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  • Denise Scott

Healthy Holiday Eating for the Whole Family

If you are like me, cooler weather often signals a change in eating habits. Gone are the fresh fruits of the summer and light meals full of salads and vegetables, and in come the starches and refined grains - more meat and potatoes and treats.


I will give tips to help holiday-proof your eating during this tempting time and suggestions for healthy treats.

Pictured above is a savory holiday meal that includes a variety of vegetables.


Check out the Academy of Culinary Kitchen website, culinarykitchen.com, foodnetwork.com, eatingwell.com and delish.com for healthy holiday dessert ideas.

  1. Do your best to stay on schedule with your usual eating times. If that can’t be avoided, have a small snack before going out so that you won’t be as hungry, and don’t skip meals. A regular eating schedule will keep your blood sugar stable, so you won’t be as hungry for a late dinner or holiday party.

  2. If you plan to have sweets (nothing is off limits), you can cut back on other meal-time carbs such as pasta and potatoes.

  3. At a buffet, begin with vegetables and eat slowly.

  4. Maintain your regular exercise schedule through the winter and holidays.

  5. Stay on your regular sleep schedule. Studies show that people who are sleep-deprived tend to overeat - kids included.

  6. Bake, roast, and steam vegetables rather than put them in creamy casseroles.

  7. Reduce sugar intake by limiting sugar-sweetened beverages.

A plate of roasted vegetables. Fall offers many wonderful vegetables that are delicious grilled or roasted.


We all want to enjoy the holidays and some treats we only make once a year, so nothing is forbidden, but be mindful of portions. Allow your kids those sweets, but after a meal, in limited quantities, and with only a couple choices. If you have concerns about your child’s weight and want to control calories but still allow treats, then exchange calories as mentioned. Save some of the carbohydrate calories for the sweets later. Better yet, find healthy sweets with fiber, less sugar, and lower fat as in #5 below.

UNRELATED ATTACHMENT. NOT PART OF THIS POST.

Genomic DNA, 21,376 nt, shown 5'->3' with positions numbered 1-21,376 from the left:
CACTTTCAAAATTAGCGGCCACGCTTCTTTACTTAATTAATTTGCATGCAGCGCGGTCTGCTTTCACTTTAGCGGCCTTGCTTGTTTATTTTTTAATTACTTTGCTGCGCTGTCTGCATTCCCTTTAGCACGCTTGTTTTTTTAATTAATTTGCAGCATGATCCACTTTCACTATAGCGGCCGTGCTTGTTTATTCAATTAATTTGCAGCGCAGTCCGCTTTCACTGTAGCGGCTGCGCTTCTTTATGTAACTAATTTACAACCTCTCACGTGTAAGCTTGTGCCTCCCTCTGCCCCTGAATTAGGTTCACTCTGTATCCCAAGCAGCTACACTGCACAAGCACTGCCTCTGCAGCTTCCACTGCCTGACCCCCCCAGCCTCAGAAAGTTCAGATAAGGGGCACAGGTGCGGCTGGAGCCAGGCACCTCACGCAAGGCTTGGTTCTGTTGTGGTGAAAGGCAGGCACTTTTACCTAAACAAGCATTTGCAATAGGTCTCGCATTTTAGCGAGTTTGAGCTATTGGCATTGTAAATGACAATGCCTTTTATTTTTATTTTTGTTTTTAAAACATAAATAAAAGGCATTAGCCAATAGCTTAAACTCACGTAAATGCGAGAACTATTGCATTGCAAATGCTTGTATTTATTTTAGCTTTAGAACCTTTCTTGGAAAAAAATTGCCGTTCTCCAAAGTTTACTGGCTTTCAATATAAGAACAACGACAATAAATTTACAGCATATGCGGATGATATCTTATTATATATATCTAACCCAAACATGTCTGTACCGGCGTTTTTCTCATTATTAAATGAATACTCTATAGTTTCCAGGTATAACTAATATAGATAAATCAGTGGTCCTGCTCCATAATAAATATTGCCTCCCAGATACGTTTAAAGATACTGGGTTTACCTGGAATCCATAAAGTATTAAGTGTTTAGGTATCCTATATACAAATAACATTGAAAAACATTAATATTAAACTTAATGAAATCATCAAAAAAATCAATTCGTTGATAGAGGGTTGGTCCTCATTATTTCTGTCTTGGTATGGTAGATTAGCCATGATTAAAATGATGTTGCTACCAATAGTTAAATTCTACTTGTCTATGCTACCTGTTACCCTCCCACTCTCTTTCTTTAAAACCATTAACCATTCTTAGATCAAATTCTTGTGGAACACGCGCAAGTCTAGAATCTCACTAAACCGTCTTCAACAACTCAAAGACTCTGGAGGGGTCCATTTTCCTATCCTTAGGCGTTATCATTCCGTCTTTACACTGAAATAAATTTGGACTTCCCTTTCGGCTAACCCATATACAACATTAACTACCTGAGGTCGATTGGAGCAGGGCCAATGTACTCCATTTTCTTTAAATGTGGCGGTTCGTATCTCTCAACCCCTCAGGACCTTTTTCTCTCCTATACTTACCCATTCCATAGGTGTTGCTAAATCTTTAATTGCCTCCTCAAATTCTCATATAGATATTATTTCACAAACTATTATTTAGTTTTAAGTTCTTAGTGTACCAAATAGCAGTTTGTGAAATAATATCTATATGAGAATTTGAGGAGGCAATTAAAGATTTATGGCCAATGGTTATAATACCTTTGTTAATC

The holidays are a great time to incorporate fiber-rich food into meals, especially beans and vegetables. Continue serving healthy snacks each day, reserving the sweets for once daily.


When baking, consider the following:

  1. You can decrease the sugar by ¼ to ⅓ in most recipes without sacrificing taste.

  2. Make substitutions for some of the sugar and fat with fruit purees, applesauce, mashed bananas, and powdered milk. Look for unsweetened jams, jellies, and canned fruit packed in water, not syrup, when these are needed for recipes.

  3. Make sweets with dried fruits such as raisins, apricots, and figs.

  4. Make muffins with fruit and vegetables.

  5. Find recipes online that use vegetables such as chickpeas, sweet potatoes, avocados, and black beans for cookies, breads, brownies, and cakes.

  6. Add extra sweet spices such as cinnamon, ginger, cloves, and nutmeg.

Decorated holiday cookies. Holiday treats should be enjoyed but in limited amounts and recipes can be tweaked to make them healthier.


Check out these websites for healthy holiday dessert ideas:

culinarykitchen.com

foodnetwork.com

eatingwell.com

delish.com/holiday-recipes


Reducing sugar and fat content with healthy substitutions is better than using sugar substitutes or artificial sweeteners. Fruit and vegetable substitutions are healthful without compromising flavor.


In summary, staying on track with an eating and sleeping schedule, regular exercise, and limiting sweets will help you maintain good habits during the holidays and throughout the year.


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